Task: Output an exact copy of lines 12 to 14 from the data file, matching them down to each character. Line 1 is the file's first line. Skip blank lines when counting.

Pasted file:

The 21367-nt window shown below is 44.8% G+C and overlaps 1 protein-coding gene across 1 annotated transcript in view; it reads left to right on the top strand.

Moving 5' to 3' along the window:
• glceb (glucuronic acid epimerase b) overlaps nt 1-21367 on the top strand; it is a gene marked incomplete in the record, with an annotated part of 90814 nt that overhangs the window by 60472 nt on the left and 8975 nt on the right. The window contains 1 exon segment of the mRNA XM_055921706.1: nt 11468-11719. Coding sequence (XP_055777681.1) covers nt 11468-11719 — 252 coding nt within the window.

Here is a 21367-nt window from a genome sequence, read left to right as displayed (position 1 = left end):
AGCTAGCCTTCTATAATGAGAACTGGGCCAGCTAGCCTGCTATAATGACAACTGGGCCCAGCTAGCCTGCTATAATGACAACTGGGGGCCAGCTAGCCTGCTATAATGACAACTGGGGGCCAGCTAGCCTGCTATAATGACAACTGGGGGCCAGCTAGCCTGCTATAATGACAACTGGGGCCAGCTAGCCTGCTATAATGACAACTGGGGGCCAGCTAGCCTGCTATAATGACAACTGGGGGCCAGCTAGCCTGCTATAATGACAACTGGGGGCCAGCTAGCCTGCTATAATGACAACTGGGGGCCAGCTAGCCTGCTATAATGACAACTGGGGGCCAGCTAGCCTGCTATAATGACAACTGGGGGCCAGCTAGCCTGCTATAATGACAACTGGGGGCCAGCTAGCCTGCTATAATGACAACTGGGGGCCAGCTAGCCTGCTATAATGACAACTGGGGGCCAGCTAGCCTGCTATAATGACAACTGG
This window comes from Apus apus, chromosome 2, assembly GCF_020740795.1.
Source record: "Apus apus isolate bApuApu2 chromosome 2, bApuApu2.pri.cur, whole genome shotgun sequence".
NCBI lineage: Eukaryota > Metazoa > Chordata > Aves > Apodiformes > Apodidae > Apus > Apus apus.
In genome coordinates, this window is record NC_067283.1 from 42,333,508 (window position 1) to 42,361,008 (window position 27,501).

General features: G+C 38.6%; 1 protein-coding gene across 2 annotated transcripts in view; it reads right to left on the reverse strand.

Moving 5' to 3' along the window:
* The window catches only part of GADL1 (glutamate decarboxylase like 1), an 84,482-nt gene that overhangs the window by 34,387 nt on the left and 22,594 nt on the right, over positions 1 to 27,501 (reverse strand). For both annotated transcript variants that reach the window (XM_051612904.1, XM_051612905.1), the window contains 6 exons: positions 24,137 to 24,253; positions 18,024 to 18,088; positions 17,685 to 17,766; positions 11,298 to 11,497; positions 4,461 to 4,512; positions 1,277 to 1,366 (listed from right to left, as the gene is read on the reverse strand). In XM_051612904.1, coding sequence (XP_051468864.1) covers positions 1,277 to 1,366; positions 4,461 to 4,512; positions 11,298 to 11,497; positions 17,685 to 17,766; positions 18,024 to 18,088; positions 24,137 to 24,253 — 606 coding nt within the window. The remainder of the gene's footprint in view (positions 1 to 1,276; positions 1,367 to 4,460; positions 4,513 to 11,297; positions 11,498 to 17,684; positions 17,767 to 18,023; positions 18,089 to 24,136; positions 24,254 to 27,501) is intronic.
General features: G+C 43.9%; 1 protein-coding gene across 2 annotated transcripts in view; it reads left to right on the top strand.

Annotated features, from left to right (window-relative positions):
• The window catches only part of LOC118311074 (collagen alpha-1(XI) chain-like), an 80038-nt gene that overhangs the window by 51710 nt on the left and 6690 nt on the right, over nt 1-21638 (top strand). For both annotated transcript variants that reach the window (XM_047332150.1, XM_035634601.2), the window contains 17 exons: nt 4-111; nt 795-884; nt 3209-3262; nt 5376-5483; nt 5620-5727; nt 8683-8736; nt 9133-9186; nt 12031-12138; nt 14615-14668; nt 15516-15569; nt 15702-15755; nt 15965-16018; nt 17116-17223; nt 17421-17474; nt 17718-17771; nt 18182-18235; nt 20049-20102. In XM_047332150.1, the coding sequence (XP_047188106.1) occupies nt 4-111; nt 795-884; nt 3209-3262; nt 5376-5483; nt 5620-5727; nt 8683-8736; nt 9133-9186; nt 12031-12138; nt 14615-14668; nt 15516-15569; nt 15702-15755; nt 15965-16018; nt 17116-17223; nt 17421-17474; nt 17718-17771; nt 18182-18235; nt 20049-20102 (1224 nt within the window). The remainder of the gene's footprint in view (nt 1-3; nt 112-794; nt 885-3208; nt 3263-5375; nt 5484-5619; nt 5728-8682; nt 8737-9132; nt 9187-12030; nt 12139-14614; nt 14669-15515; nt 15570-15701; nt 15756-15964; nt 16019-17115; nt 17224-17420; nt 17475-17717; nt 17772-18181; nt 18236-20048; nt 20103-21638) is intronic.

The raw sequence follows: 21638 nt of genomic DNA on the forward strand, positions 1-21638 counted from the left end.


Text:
* The window catches only part of GADL1 (glutamate decarboxylase like 1), an 84,482-nt gene that overhangs the window by 34,387 nt on the left and 22,594 nt on the right, over positions 1 to 27,501 (reverse strand). For both annotated transcript variants that reach the window (XM_051612904.1, XM_051612905.1), the window contains 6 exons: positions 24,137 to 24,253; positions 18,024 to 18,088; positions 17,685 to 17,766; positions 11,298 to 11,497; positions 4,461 to 4,512; positions 1,277 to 1,366 (listed from right to left, as the gene is read on the reverse strand). In XM_051612904.1, coding sequence (XP_051468864.1) covers positions 1,277 to 1,366; positions 4,461 to 4,512; positions 11,298 to 11,497; positions 17,685 to 17,766; positions 18,024 to 18,088; positions 24,137 to 24,253 — 606 coding nt within the window. The remainder of the gene's footprint in view (positions 1 to 1,276; positions 1,367 to 4,460; positions 4,513 to 11,297; positions 11,498 to 17,684; positions 17,767 to 18,023; positions 18,089 to 24,136; positions 24,254 to 27,501) is intronic.
General features: G+C 43.9%; 1 protein-coding gene across 2 annotated transcripts in view; it reads left to right on the top strand.

Annotated features, from left to right (window-relative positions):